Intravascular Imaging of Lipid Core Plaque by Near-Infrared Spectroscopy

Intravascular Imaging of Lipid Core Plaque by Near-Infrared Spectroscopy

Emmanouil S. Brilakis (Dallas VA Medical Center, USA), Stephen T. Sum (InfraReDx, Inc., USA), Sean P. Madden (InfraReDx, Inc., USA) and James E. Muller (InfraReDx, Inc., USA)
DOI: 10.4018/978-1-61350-095-8.ch014
OnDemand PDF Download:
List Price: $37.50


Intracoronary near-infrared spectroscopy (NIRS) is a novel catheter-based technique that allows determination of the chemical composition of the coronary artery wall. This is accomplished by measuring the proportion of near-infrared light diffusely reflected by the arterial wall after scattering and absorption have occurred. Histology and clinical studies have validated that NIRS can detect with high accuracy the presence of coronary lipid core plaques, which form the substrate for most acute coronary syndromes and complicate stenting procedures. Coronary NIRS is currently being evaluated as a tool to: (Clarke, Figg, & Maguire, 2006) optimize the outcomes of percutaneous coronary interventions (PCI), (Ross, 1999) identify coronary lesions at risk for causing events and optimize the medical management of such patients, and (Kagan, Livsic, Sternby, & Vihert, 1968) allow evaluation of novel anti-atherosclerotic treatments.
Chapter Preview


Coronary plaques with a lipid-rich, necrotic core are believed to be the cause of most acute coronary syndromes (Clarke, Figg, & Maguire, 2006), (Ross, 1999). In such events, a thrombus is frequently found over a rupture site in the thin fibrous cap of the plaque (Kagan, Livsic, Sternby, & Vihert, 1968). The effective detection of lipid core plaques (LCP) in coronary arteries has presented a long-standing challenge for vascular diagnostic methods.

For the past 50 years, coronary angiography has been the principal technique utilized to evaluate the extent and severity of coronary artery disease (Goldstein, 2009), (Giroud, Li, Urban, & Rutishauer, 1992). The angiogram provides an overall image of the blood circulation through the coronary tree and highlights areas of stenosis and irregular luminal surfaces that may be indicative of atherosclerotic plaque. A significant limitation of angiography, however, is that the angiogram does not provide information about the vessel wall. Thus, angiography cannot adequately characterize the structure of arterial plaque or its composition.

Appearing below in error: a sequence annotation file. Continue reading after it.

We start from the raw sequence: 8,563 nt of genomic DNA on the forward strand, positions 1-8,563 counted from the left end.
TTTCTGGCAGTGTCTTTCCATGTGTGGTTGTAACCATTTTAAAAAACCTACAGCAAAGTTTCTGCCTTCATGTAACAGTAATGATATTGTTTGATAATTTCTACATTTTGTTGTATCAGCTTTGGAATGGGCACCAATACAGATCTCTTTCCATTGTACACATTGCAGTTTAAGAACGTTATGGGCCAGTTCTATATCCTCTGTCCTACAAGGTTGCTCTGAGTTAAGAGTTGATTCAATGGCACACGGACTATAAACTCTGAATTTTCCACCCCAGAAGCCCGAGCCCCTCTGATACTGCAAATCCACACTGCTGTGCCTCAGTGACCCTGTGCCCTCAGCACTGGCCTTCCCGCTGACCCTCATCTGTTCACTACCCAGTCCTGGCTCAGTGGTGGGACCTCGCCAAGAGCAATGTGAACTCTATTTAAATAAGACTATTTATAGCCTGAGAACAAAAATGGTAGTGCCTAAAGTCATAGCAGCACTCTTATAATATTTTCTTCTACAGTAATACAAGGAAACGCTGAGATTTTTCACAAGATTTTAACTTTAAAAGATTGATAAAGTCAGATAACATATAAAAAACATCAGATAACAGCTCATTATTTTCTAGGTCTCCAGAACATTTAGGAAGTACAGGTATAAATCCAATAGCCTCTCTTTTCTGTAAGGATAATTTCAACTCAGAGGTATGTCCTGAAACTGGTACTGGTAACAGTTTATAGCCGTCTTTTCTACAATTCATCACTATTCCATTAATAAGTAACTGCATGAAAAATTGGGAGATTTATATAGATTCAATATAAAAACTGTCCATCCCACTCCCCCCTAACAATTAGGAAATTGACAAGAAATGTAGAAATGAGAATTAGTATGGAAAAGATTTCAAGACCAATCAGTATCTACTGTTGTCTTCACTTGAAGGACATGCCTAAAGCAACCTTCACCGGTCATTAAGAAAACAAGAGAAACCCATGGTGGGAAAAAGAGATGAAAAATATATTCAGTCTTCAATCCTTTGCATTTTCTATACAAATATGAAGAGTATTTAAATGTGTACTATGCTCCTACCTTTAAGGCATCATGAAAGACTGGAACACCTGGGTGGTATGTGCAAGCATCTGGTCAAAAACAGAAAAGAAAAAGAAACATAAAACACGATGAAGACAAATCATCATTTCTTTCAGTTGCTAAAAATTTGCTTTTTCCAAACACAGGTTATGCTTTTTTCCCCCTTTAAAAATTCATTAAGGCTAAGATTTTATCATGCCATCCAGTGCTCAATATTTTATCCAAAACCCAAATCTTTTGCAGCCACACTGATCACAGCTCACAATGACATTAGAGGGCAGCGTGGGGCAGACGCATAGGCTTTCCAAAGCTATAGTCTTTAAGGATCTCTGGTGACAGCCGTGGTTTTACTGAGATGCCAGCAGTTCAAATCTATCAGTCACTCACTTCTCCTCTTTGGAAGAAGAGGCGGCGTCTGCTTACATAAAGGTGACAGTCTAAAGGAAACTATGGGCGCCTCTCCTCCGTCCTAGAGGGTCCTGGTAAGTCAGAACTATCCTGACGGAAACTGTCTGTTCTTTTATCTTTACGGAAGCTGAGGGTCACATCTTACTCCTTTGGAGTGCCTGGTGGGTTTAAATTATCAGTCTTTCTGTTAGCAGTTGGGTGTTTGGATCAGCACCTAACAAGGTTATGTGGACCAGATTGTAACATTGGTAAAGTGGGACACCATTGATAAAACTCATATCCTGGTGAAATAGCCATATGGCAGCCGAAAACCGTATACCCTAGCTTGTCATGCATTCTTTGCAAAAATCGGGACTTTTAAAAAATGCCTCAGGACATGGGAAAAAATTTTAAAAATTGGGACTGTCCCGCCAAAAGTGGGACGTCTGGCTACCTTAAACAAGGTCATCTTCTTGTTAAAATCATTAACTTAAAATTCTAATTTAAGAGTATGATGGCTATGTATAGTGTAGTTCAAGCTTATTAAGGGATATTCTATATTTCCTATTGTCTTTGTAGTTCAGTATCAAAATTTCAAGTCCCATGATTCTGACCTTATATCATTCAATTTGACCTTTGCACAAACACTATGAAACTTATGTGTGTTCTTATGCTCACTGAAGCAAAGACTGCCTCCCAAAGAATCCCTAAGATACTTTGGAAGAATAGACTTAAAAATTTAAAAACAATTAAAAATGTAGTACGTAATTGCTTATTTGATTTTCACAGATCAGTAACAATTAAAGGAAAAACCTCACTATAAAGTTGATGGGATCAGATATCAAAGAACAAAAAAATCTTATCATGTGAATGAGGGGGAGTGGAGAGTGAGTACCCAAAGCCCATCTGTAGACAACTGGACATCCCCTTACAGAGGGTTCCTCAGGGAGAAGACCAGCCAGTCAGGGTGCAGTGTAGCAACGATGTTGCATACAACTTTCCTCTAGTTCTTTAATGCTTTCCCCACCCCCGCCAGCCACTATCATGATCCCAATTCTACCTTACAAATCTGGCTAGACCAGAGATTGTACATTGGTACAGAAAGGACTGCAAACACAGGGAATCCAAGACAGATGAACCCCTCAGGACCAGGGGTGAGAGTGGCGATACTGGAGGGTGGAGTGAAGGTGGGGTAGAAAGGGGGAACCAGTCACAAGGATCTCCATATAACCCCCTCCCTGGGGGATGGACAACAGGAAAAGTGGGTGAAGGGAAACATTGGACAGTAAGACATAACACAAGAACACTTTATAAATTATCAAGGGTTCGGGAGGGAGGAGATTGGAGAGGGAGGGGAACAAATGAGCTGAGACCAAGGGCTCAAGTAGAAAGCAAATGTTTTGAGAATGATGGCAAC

Given the limitations of angiography, a number of intravascular imaging methods have been developed to improve the assessment of coronary artery disease. In general, these methods utilize either sound or light to generate intra-coronary images. The former include intravascular ultrasound (IVUS), IVUS virtual histology (VH), integrated backscatter (IB), elastography, and palpography (Gonzalo, Garcia-Garcia, & Ligthart, 2008), (Nair, Kuban, Tuzcu, Schoenhagen, Nissen, & Vince, 2002), (Okubo, Kawasaki, & Ishihara, 2008), (de Korte, van der Steen, Cespedes, & Pasterkamp, 1998), (Doyley, Mastik, & de Korte, 2001). The latter category includes angioscopy, optical coherence tomography (OCT) and optical frequency domain imaging (OFDI), Raman spectroscopy, and near-infrared spectroscopy (NIRS) (Ishibashi, Aziz, Abela, & Waxman, 2006), (Patel, Stamper, & Brezinski, 2005), (Yun, Tearney, & Vakoc, 2006), (Bezerra, Costa, Guagliumi, Rollins, & Simon, 2009), (Brennan, Nazemi, Motz, & Ramcharitar, 2008), (van de Pol, Romer, Puppels, & van der Laarse, 2002). While offering a number of advantages over angiography for plaque characterization, each modality possesses its own limitations (Schaar, Mastik, & Regar, 2007), (Jan, Patrick, & Luc, 2008), (Escolar, Weigold, Fuisz, & Weissman, 2006), (Honda & Fitzgerald, 2008). Table 1 summarizes the strengths and weaknesses of the different intra-coronary imaging methods (modified from Maehara et al. (Maehara, Mintz, & Weissman, 2009)).

Table 1.
Strengths and weaknesses of intravascular imaging methods for coronary plaque characterization and PCI
(40 MHz)
(20 MHz)
AngioscopyOCT/OFDIRaman SpectroscopyNear-Infrared SpectroscopyNIRS-IVUS
(40 MHz)
Axial resolution, μmNA10020010-5010NANA100
Necrotic core-±+++++++++
Thin cap-±++++-**
Expansive remodeling-++++----++
Measurement through blood++++++---+++
Stent tissue coverage-++++++--+
PCI (stent expansion and complications)+++±±++--++

++, excellent; +, good; ±, possible; -, impossible; *, potential under investigation.

PCI, percutaneous coronary intervention. OCT, optical coherence tomography; OFDI, Optical Frequency Domain Imaging

Modified from Maehara et al. (Maehara, Mintz, & Weissman, 2009)

Complete Chapter List

Search this Book: